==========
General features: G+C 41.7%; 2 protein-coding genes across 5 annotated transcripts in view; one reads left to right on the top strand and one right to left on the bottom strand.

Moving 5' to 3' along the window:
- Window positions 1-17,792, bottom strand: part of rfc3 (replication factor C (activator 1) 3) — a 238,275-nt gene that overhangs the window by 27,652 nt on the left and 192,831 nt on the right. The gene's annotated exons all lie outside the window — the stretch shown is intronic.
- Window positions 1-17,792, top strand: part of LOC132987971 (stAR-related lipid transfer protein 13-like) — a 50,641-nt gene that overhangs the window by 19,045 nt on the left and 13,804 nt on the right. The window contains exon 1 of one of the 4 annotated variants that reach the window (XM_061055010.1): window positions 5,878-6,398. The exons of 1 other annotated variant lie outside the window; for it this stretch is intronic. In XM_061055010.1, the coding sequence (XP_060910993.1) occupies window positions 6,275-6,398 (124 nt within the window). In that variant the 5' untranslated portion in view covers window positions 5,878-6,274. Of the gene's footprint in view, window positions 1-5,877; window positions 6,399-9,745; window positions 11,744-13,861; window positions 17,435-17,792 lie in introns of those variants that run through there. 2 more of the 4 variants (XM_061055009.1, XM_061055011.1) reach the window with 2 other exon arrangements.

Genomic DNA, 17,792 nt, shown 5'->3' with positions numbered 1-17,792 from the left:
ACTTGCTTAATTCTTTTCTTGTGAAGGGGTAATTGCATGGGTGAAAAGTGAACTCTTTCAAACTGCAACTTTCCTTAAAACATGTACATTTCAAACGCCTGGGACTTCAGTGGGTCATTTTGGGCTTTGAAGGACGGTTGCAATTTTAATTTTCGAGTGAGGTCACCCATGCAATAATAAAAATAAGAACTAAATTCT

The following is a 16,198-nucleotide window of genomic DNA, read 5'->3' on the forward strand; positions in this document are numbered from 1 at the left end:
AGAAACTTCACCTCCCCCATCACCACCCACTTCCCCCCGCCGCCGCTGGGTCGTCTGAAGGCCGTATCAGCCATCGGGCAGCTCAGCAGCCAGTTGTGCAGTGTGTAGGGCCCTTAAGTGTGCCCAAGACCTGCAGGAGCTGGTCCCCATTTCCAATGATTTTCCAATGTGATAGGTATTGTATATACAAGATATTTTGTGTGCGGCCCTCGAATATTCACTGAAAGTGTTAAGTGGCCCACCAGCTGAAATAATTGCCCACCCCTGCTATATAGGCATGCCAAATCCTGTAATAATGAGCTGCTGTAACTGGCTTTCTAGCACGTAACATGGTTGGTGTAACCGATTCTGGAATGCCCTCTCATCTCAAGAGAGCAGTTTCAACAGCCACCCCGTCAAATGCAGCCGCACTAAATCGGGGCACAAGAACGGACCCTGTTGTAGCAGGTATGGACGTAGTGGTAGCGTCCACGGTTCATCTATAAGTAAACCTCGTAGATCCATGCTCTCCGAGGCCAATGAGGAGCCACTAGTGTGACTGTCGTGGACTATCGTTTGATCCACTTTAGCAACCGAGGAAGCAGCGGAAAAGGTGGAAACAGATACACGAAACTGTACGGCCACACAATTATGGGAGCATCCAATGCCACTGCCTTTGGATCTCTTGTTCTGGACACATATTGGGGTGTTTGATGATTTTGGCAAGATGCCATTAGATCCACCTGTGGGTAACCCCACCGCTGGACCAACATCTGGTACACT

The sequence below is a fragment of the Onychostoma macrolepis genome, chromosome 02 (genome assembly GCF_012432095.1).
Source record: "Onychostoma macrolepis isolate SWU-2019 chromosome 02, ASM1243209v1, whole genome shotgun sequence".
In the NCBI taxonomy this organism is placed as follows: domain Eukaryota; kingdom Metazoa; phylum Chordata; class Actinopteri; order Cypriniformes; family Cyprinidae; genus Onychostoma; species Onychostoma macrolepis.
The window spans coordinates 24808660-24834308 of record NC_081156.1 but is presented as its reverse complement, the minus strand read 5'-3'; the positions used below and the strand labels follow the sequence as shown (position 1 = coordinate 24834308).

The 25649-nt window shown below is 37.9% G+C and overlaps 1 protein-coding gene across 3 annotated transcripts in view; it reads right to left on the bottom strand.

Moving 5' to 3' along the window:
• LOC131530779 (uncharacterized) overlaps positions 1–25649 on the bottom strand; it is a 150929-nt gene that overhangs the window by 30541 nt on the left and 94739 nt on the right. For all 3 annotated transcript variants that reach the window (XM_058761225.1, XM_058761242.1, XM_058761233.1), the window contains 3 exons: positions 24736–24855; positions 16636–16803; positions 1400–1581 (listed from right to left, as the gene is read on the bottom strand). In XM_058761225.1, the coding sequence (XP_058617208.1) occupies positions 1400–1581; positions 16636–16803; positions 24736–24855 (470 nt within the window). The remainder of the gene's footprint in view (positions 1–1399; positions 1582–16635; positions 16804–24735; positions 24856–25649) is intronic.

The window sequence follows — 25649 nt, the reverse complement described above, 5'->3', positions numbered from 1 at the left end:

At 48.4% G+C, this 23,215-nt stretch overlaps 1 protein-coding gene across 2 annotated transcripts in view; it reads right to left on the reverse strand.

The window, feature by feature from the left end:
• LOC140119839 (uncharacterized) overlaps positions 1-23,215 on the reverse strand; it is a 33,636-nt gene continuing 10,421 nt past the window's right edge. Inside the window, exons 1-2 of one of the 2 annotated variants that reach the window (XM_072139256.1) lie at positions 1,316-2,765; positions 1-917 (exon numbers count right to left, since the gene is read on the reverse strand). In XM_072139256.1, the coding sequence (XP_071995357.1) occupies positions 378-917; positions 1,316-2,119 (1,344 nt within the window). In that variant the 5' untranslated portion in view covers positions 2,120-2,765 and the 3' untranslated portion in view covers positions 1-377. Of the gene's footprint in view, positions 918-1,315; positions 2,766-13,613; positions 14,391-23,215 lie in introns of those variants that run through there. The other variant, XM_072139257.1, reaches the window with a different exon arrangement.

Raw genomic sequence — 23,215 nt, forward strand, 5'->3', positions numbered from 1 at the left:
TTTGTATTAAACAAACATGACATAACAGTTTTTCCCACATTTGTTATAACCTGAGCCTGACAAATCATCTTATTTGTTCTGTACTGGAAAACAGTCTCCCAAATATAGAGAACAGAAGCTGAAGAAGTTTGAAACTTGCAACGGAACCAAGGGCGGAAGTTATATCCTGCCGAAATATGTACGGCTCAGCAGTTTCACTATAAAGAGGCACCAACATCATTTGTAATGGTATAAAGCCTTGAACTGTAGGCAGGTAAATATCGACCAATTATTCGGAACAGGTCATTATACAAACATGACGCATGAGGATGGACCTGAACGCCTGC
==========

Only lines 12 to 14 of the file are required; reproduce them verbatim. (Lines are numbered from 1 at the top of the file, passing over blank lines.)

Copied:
The window spans coordinates 24808660-24834308 of record NC_081156.1 but is presented as its reverse complement, the minus strand read 5'-3'; the positions used below and the strand labels follow the sequence as shown (position 1 = coordinate 24834308).

The 25649-nt window shown below is 37.9% G+C and overlaps 1 protein-coding gene across 3 annotated transcripts in view; it reads right to left on the bottom strand.

Moving 5' to 3' along the window: